Indigenous Law Bulletin
The Federal Government’s response to the Human Rights and Equal Opportunity Commission’s report, National Inquiry into the Separation of Aboriginal and Torres Strait Islander Children from their Families, Bringing them home (`National Inquiry Report’), was presented by Senator Herron, the Minister for Aboriginal and Torres Strait Islander Affairs, in a statement to Parliament on 16 December 1997. The response was generally inadequate and disappointing as, once again, the Federal Government passed up an opportunity to address crucial issues facing Indigenous Australia in a substantial and considered manner.
The response allocated $63 million to provide `practical assistance’ in the areas of family reunions, health and other linked services. To date, there has been no official document detailing how this money is to be spent and from where it will come, and while the amount promised may appear to some to be considerable, the response is problematic in a number of areas.
Firstly, and most importantly, the response does not contain an official government apology. Secondly, it does not deal with two thirds of the recommendations in the National Inquiry Report. Thirdly, the amount of money is not enough to create more than a ripple of change in a sea of despair.
Much has already been written about the significance of an official Federal Government apology to the Stolen Generations for the harm which has been done to them. By all accounts except the Government’s, there are two steps required to acknowledge this harm and to address the problems which have resulted from it. The first step is the symbolic act of apologising which, in its formal acknowledgement of the suffering of the Stolen Generations, is an essential element of their healing process. The second is the provision of practical measures to alleviate the effects of the harm. The second step can have no lasting impact without the first since an apology gives validity and strength to any subsequent practical acts.
Secondly, given the weight of the historical evidence presented to the National Inquiry, it was hoped that the Government would take a more positive approach to its recommendations. But of the 54 recommendations, only 17 relating to mental health, counselling and family link up services have been addressed. The recommendations relating to contemporary Indigenous child welfare have been ignored, as have those relating to various forms of reparation and compensation.
A number of recommendations are also either regarded in the Government’s response as `non–applicable’ or as `properly matters for the states and territories’. Such a response is remarkable in light of amendments to the Australian Constitution as a result of the 1967 Commonwealth referendum which gave the responsibility for Indigenous Peoples to the Commonwealth and which also gives it the power to make special laws for the people of any race. What better opportunity to use this power than in response to the horrific facts and history related to the Inquiry?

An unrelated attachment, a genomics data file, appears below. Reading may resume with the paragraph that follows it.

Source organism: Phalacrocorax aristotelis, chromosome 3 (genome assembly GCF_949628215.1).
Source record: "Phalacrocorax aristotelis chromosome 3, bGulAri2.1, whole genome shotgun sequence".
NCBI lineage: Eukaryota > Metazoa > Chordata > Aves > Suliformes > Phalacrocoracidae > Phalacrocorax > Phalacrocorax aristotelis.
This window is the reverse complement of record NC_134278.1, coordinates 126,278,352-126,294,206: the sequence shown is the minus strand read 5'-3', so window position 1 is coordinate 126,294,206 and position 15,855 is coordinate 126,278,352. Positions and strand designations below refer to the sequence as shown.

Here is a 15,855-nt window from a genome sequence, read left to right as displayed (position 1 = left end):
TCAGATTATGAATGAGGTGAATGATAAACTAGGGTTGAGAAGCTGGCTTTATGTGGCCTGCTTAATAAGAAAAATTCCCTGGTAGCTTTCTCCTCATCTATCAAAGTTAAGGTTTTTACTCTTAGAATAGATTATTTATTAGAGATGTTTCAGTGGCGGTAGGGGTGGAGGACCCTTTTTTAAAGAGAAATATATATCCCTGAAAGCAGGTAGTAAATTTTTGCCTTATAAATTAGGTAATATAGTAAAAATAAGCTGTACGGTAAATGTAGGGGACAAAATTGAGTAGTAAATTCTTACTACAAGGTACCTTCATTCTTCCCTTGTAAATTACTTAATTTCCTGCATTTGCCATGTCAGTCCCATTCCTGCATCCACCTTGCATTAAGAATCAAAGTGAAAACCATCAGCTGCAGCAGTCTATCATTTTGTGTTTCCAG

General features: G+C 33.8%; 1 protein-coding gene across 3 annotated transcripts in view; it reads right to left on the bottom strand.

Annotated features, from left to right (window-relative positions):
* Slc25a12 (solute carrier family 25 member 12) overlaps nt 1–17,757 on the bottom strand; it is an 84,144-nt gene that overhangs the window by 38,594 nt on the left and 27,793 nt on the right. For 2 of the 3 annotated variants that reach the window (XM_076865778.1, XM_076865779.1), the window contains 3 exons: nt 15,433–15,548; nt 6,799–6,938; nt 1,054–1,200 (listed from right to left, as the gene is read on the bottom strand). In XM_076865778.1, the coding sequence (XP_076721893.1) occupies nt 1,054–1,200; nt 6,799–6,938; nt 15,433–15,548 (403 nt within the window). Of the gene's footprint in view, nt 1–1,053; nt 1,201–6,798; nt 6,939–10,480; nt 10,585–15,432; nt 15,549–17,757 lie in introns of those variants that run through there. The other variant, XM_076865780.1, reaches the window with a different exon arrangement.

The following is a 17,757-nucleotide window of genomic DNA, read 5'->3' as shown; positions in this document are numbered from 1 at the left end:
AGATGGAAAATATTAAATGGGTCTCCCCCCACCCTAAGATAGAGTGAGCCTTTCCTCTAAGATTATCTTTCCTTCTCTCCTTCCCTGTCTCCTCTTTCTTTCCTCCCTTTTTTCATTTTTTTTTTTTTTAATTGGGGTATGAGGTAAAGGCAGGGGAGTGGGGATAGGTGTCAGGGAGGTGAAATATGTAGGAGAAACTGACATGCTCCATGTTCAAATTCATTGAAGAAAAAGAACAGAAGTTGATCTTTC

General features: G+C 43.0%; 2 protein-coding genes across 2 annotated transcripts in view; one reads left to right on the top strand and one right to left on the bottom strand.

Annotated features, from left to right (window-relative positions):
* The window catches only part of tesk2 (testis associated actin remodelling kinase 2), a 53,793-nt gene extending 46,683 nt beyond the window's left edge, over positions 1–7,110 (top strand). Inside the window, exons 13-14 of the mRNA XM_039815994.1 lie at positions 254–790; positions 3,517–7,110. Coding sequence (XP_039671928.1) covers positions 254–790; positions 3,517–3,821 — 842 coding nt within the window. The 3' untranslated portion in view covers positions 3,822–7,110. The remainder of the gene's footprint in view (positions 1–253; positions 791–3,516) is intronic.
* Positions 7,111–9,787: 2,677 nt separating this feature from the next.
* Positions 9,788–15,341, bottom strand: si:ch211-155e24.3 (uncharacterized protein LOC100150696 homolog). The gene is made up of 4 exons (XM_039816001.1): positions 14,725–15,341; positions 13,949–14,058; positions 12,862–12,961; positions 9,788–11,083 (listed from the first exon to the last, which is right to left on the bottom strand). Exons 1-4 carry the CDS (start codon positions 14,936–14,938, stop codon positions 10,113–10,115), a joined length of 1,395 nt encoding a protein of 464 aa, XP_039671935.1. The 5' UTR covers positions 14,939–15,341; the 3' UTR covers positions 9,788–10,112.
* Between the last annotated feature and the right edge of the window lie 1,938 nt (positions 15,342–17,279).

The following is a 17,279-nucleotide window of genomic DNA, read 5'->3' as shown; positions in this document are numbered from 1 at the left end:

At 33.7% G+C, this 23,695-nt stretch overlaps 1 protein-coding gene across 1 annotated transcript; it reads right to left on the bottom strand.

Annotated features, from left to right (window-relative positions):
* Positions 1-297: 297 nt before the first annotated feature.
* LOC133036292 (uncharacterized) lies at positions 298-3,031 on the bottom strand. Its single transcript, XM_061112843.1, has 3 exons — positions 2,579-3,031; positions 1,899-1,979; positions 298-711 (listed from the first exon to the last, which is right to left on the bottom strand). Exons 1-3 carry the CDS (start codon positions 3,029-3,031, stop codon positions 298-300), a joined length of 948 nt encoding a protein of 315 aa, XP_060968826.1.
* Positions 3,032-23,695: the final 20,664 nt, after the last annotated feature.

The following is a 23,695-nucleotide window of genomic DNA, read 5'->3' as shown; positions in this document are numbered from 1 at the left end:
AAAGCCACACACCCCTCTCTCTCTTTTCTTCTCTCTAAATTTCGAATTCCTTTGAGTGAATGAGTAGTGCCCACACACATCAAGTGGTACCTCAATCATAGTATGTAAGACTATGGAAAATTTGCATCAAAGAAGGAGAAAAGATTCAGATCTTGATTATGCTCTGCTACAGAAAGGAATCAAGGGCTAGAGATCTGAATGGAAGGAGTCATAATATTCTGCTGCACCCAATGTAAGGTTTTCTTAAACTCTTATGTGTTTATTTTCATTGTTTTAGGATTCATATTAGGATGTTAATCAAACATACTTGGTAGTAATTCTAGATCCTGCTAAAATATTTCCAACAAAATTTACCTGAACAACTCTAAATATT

While the areas of health, housing and education, upon which the Government’s response generally focusses, are worthy of consideration, the fact that it turns a blind eye to recommendations concerning self–determination and return of land reflects the Federal Government’s lack of understanding that all these issues are interconnected and are directly related to Indigenous well being.
Thirdly, the promised figure of $63 million is misleading. It must be shared between six States and two Territories over four years. That amounts to approximately $2 million for each jurisdiction a year—nowhere near the amount required to address the myriad of complex and sustained social and political problems. Neither does the amount necessarily represent additional or new funding. Part of the $63 million has already been committed to existing Indigenous projects, a number of which are being run by government organisations, raising concerns that, as bureaucracies flourish, individuals will not experience any direct benefit from the money.
Moreover, the Aboriginal and Torres Strait Islander Commission has already had its budget severely cut by approximately $400 million in the last four years—mostly in the areas of youth and community development programs. Funding being promised for family support, parenting and family link up services could also be seen as the refunding of old programs under new names. Similarly, the Government says that the Social Justice package which was recommended by the National Inquiry, is `being addressed through existing policies’.
Whilst the Federal Government’s response may not be as bad as some had expected, it fails to grasp an historic opportunity to move Australia into the next millennium with a clearer conscience and an open heart and mind. Unlike the Canadian response to its Royal Commission into Aboriginal Peoples, it did not use its response to reassess its fundamental attitude to Aboriginal peoples and Torres Strait Islanders. Instead, it took the easy way out by providing funding for problems identified long before the Report was commissioned, without fully accepting the responsibility and consequences of past government actions. The worst possible result of this whole ‘sorry’ saga would be for the National Inquiry Report to be placed on a shelf next to the reports relating to Aboriginal deaths in custody, and for another National Inquiry to be established into Aboriginal health in ten years time.
Melissa Abrahams works as a solicitor for the Public Interest Advocacy Centre (PIAC) and for the Public Interest Legal Clearing House (PILCH).
 The Australian Constitution, s51(xxvi).
 Bringing Them Home, recommendations 41 and 43.